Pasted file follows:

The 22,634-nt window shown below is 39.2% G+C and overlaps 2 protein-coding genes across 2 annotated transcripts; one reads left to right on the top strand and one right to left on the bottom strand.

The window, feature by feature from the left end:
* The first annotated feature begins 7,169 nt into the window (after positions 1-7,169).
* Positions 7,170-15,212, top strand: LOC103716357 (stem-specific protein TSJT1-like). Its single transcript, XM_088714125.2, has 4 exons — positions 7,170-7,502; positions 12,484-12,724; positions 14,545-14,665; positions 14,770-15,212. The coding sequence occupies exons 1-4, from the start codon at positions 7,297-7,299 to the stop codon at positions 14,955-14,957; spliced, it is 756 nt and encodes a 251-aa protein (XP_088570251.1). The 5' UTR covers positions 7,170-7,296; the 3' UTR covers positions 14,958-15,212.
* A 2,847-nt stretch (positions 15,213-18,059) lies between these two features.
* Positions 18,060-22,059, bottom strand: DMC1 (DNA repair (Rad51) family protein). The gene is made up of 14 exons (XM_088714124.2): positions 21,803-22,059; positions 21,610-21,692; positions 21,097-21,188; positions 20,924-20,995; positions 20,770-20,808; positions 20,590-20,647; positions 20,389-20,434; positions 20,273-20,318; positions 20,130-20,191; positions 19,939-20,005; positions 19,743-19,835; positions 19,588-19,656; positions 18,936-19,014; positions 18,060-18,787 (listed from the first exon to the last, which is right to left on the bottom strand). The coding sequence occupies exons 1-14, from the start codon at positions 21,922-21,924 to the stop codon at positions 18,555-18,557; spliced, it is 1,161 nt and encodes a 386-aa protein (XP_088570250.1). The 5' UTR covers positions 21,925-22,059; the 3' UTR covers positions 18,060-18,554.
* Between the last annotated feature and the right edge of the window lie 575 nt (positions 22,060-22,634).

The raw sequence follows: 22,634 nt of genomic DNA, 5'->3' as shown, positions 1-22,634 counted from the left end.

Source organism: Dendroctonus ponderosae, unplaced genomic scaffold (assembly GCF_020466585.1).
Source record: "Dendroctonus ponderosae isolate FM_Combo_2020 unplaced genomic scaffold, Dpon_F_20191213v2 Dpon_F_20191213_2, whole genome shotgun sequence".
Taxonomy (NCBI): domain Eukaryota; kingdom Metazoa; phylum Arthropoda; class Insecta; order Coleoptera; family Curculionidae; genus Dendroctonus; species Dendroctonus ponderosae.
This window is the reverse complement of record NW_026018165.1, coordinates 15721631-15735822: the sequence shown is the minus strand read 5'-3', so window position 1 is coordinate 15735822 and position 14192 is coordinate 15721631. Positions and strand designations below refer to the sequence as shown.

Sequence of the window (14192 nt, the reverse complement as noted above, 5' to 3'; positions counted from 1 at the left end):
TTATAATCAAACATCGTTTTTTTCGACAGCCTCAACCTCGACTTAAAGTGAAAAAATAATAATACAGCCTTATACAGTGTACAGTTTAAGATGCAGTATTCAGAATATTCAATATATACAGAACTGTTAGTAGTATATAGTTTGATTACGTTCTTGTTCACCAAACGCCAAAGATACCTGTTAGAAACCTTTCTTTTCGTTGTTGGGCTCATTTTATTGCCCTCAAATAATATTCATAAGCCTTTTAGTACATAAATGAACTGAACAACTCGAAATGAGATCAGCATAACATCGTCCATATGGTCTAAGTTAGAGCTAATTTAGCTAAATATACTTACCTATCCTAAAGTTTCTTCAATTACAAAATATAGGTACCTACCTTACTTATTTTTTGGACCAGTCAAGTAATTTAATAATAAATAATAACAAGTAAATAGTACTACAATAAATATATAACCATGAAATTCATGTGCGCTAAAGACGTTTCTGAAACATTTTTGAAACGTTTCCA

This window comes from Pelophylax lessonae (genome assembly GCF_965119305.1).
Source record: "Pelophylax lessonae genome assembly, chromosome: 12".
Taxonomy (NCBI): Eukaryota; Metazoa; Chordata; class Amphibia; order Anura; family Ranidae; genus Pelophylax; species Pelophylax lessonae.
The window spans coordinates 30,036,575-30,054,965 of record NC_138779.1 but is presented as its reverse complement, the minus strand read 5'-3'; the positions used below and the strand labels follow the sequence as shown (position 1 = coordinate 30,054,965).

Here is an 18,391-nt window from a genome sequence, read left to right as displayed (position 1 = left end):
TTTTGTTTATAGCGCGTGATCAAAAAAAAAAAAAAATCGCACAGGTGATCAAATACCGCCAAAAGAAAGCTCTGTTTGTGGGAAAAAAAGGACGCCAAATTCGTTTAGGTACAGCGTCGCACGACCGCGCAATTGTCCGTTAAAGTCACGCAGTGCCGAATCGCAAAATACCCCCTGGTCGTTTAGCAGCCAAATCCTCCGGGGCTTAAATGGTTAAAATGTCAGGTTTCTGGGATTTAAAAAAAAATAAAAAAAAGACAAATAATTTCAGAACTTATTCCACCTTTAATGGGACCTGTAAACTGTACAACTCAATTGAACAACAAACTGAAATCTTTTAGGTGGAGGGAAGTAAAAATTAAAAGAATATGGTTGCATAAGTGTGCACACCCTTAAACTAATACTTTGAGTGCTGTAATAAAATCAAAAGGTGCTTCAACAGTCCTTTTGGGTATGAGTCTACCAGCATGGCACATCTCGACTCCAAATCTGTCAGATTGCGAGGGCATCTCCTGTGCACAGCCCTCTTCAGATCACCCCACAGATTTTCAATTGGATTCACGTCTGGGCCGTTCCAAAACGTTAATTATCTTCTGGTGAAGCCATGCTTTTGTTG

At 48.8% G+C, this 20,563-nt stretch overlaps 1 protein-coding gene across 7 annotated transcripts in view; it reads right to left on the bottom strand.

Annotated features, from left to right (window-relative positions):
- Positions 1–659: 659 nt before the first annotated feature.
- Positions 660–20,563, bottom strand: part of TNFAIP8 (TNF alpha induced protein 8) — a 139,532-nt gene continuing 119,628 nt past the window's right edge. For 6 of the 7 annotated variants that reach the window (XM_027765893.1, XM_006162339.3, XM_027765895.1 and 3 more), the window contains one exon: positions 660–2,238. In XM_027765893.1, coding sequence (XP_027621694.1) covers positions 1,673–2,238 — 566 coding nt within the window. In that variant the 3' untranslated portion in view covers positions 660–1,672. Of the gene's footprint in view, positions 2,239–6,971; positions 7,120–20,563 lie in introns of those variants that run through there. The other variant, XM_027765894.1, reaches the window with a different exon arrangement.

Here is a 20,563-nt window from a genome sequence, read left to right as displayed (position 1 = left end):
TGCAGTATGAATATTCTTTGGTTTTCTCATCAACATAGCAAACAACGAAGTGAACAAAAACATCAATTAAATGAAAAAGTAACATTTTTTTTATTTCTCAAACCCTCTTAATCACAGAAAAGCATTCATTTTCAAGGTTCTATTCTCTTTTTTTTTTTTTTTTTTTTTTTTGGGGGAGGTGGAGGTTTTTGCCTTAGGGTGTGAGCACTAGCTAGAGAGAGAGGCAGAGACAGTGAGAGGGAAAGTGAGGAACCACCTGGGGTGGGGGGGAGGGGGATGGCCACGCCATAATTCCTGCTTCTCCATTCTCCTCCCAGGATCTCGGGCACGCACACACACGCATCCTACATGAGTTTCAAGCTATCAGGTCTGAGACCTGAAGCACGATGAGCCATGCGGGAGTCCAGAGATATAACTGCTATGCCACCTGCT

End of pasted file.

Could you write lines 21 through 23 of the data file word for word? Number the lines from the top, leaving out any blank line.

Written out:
At 48.8% G+C, this 20,563-nt stretch overlaps 1 protein-coding gene across 7 annotated transcripts in view; it reads right to left on the bottom strand.

Annotated features, from left to right (window-relative positions):
- Positions 1–659: 659 nt before the first annotated feature.